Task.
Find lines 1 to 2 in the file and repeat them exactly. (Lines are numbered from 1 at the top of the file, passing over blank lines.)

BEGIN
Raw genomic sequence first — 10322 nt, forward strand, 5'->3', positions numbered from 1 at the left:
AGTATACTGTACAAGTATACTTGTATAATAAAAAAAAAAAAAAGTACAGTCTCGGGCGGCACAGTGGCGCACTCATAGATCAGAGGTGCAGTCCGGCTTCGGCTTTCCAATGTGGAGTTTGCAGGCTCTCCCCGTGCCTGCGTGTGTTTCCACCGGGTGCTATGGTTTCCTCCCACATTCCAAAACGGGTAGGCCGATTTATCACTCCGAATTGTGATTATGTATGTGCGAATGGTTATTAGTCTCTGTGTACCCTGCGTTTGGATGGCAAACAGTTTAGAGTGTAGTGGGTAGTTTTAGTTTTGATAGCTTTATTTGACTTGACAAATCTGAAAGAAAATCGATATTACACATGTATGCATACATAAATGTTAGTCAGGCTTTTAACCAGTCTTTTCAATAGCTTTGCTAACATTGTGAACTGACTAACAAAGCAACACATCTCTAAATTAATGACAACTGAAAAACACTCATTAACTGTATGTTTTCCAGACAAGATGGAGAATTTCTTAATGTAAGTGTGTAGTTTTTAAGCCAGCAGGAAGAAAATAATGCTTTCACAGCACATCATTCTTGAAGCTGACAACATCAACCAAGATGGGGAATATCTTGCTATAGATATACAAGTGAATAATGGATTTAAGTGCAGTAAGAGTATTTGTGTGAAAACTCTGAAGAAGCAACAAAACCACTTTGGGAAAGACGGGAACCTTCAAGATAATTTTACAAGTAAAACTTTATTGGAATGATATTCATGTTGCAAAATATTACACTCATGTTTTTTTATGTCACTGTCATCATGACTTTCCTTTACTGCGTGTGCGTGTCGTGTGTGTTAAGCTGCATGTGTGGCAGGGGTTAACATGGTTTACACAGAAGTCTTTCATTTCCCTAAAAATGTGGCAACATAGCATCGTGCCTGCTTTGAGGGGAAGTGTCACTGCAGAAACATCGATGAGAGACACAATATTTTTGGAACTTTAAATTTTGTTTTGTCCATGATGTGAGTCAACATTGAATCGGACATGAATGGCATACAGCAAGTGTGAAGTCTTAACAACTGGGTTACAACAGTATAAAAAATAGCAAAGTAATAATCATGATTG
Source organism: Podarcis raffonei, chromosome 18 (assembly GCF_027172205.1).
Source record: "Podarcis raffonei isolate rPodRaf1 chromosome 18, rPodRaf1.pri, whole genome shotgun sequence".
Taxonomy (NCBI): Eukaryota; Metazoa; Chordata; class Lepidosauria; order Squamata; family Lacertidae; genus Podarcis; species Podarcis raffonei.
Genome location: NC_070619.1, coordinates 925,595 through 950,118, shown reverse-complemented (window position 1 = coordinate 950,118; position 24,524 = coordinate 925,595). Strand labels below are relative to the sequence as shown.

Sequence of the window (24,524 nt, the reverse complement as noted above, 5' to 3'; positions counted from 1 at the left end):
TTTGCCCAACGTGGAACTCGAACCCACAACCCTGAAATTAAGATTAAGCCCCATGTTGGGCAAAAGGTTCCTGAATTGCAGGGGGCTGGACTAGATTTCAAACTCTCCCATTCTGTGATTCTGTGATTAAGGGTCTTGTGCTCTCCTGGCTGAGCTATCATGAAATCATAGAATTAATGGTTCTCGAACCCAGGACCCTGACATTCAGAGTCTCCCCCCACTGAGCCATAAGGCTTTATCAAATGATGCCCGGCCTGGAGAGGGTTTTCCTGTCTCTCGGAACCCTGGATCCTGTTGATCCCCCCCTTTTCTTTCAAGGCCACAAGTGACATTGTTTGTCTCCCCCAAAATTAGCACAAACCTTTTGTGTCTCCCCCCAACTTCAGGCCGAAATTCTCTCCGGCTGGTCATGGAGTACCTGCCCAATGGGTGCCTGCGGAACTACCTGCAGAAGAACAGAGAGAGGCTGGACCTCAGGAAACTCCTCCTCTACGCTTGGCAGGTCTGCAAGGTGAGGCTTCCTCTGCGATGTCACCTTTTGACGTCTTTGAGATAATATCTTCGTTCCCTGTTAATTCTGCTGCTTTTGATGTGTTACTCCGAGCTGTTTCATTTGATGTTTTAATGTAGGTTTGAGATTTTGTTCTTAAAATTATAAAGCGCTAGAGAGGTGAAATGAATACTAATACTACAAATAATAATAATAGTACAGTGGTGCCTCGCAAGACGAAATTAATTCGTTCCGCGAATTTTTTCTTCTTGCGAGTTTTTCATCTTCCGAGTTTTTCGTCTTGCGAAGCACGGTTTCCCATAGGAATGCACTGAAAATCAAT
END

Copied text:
Raw genomic sequence first — 10322 nt, forward strand, 5'->3', positions numbered from 1 at the left:
AGTATACTGTACAAGTATACTTGTATAATAAAAAAAAAAAAAAGTACAGTCTCGGGCGGCACAGTGGCGCACTCATAGATCAGAGGTGCAGTCCGGCTTCGGCTTTCCAATGTGGAGTTTGCAGGCTCTCCCCGTGCCTGCGTGTGTTTCCACCGGGTGCTATGGTTTCCTCCCACATTCCAAAACGGGTAGGCCGATTTATCACTCCGAATTGTGATTATGTATGTGCGAATGGTTATTAGTCTCTGTGTACCCTGCGTTTGGATGGCAAACAGTTTAGAGTGTAGTGGGTAGTTTTAGTTTTGATAGCTTTATTTGACTTGACAAATCTGAAAGAAAATCGATATTACACATGTATGCATACATAAATGTTAGTCAGGCTTTTAACCAGTCTTTTCAATAGCTTTGCTAACATTGTGAACTGACTAACAAAGCAACACATCTCTAAATTAATGACAACTGAAAAACACTCATTAACTGTATGTTTTCCAGACAAGATGGAGAATTTCTTAATGTAAGTGTGTAGTTTTTAAGCCAGCAGGAAGAAAATAATGCTTTCACAGCACATCATTCTTGAAGCTGACAACATCAACCAAGATGGGGAATATCTTGCTATAGATATACAAGTGAATAATGGATTTAAGTGCAGTAAGAGTATTTGTGTGAAAACTCTGAAGAAGCAACAAAACCACTTTGGGAAAGACGGGAACCTTCAAGATAATTTTACAAGTAAAACTTTATTGGAATGATATTCATGTTGCAAAATATTACACTCATGTTTTTTTATGTCACTGTCATCATGACTTTCCTTTACTGCGTGTGCGTGTCGTGTGTGTTAAGCTGCATGTGTGGCAGGGGTTAACATGGTTTACACAGAAGTCTTTCATTTCCCTAAAAATGTGGCAACATAGCATCGTGCCTGCTTTGAGGGGAAGTGTCACTGCAGAAACATCGATGAGAGACACAATATTTTTGGAACTTTAAATTTTGTTTTGTCCATGATGTGAGTCAACATTGAATCGGACATGAATGGCATACAGCAAGTGTGAAGTCTTAACAACTGGGTTACAACAGTATAAAAAATAGCAAAGTAATAATCATGATTG